Ontario's Provincial election is tomorrow.
There's no doubt that this election is all about who is the lesser evil. So, in the absence of great options, there's this "None of the Above" option catching on, declining ballots as a protest.
I see the appeal. It really shows the political parties, "You need to earn my vote; I pay attention to politics, and you could have won my support had you tried harder, but you didn't." (As distinct from simply not showing up, which illustrates apathy, or intentionally spoiling a ballot, which illustrates that you don't know how to follow the directions.)
The problem is that, in the mean time, there's still an important election up for grabs, with a close race, where voter turnout is likely to be quite low, at the end of which one of these options - awful as they may be - will form a government. Meaning that, by not being counted, you're giving your voice to the relatively small handful of people who will vote for one of the parties. And unless you're completely ambivalent about which party wins, that's a bad thing. It will not incent the winning party to make changes, because, hey, they still won.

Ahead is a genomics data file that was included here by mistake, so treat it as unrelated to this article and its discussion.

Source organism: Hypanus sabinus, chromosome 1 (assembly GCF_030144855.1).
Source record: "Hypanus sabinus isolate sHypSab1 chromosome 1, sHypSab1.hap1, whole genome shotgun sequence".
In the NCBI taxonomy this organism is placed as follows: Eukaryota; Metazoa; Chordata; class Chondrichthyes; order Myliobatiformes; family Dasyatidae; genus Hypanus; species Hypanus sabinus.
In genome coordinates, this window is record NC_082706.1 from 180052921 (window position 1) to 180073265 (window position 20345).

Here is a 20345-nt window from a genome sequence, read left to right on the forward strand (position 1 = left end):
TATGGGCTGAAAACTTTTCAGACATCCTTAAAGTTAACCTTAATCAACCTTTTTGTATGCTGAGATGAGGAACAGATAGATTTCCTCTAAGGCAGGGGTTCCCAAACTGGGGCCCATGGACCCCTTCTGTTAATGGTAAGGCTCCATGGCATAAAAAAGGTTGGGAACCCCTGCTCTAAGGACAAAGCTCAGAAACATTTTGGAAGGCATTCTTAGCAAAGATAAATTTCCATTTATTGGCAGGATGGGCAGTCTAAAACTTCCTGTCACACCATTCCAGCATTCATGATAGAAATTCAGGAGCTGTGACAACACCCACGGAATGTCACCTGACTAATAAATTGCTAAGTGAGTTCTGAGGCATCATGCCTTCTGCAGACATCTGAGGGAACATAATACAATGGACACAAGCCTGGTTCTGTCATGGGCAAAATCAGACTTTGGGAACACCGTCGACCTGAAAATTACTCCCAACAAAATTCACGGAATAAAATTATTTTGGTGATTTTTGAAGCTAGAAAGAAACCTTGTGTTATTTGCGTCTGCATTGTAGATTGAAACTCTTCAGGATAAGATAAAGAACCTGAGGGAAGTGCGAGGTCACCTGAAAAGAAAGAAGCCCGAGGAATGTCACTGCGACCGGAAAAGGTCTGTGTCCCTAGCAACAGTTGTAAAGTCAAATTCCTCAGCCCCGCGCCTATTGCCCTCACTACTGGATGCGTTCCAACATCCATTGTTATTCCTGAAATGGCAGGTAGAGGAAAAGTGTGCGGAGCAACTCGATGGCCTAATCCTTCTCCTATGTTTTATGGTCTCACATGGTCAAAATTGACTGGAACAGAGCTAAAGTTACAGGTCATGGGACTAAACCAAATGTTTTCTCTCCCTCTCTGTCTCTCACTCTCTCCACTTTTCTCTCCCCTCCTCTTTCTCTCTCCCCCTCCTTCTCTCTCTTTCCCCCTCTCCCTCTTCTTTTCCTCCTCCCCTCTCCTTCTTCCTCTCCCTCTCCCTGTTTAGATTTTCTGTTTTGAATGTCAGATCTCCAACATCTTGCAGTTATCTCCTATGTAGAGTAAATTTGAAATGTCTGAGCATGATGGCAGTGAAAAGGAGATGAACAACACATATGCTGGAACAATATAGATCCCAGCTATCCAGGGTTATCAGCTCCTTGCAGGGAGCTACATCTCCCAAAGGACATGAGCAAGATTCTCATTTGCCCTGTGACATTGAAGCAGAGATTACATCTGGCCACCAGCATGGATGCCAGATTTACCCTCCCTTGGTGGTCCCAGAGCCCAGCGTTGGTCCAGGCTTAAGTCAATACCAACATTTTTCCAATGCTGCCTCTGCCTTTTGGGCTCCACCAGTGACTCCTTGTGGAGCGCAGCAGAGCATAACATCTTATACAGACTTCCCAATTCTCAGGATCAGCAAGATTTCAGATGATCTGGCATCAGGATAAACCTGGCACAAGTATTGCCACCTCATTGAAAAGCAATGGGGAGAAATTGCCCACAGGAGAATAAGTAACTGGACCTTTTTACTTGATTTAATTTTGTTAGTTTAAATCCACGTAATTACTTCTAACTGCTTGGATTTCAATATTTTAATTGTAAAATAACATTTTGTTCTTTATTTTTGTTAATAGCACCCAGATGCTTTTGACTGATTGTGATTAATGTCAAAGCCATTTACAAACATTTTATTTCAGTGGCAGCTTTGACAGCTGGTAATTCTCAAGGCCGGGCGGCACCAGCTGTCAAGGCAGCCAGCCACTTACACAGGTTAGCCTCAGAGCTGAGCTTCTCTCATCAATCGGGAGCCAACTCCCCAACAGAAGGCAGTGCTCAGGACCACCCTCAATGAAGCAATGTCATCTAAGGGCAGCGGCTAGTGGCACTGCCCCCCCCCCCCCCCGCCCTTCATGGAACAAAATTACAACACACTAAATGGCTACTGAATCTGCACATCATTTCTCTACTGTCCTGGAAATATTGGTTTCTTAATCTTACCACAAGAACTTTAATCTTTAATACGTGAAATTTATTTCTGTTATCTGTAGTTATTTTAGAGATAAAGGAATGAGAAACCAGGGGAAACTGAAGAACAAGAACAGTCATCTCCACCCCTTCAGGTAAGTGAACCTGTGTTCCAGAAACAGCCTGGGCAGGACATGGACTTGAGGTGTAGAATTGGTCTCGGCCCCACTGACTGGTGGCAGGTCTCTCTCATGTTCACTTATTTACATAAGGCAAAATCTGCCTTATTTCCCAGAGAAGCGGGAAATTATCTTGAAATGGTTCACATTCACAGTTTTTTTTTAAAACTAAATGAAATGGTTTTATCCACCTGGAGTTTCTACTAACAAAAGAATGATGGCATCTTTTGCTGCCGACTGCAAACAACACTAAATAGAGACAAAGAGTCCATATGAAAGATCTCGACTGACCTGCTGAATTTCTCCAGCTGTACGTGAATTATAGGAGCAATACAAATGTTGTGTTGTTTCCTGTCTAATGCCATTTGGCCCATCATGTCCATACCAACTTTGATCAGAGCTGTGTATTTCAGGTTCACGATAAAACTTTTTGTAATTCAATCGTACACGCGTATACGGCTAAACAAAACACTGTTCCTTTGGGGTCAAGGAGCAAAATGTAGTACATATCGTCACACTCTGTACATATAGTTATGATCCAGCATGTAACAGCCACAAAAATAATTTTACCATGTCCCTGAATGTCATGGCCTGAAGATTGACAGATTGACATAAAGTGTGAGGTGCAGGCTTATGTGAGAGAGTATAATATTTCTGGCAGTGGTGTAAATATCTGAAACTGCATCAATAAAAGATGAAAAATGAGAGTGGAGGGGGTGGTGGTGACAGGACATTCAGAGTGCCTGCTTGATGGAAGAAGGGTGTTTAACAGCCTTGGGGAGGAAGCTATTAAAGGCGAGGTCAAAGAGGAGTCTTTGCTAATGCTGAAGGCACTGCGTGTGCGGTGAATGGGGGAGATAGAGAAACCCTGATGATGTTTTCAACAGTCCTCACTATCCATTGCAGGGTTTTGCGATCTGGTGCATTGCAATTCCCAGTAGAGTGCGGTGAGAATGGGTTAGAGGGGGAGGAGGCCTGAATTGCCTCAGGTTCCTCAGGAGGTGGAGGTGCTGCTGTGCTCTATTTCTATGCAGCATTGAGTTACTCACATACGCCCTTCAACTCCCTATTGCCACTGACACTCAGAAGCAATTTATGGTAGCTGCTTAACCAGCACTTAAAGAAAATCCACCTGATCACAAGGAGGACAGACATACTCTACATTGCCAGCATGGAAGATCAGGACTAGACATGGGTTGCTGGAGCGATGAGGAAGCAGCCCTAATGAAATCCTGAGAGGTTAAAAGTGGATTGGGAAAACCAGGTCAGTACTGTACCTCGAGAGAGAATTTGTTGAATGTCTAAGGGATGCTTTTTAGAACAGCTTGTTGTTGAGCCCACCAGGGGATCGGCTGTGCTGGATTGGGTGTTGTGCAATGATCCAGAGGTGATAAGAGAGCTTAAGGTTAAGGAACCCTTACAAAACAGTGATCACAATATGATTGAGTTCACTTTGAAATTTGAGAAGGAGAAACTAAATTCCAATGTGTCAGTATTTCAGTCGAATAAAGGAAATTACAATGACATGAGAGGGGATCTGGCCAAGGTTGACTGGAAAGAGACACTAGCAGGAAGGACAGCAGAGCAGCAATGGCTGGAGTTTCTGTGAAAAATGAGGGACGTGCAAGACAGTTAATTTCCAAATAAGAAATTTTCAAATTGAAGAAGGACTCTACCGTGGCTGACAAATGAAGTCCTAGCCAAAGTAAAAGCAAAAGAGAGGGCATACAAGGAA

I have my opinions about which party is the lesser evil. And so I will vote for that party, not because I think they've earned my vote, but because it is the only input I have into the Province's governance, and I only get to exercise my voice once every four years or so. Given that, when I have the opportunity to speak, I think that it's important to say something constructive, rather than simply protesting that I don't like the options.
Folks, I think all the politicians know that we regard the choices as awful. The Conservatives have got to be shocked that this isn't a walkover, and the Liberals clearly recognize that they have to do damage control. Rather than going out to tell them something they already know, go out to have your say in terms of which one you prefer to govern - or, if nothing else, which ones you prefer *not* to govern.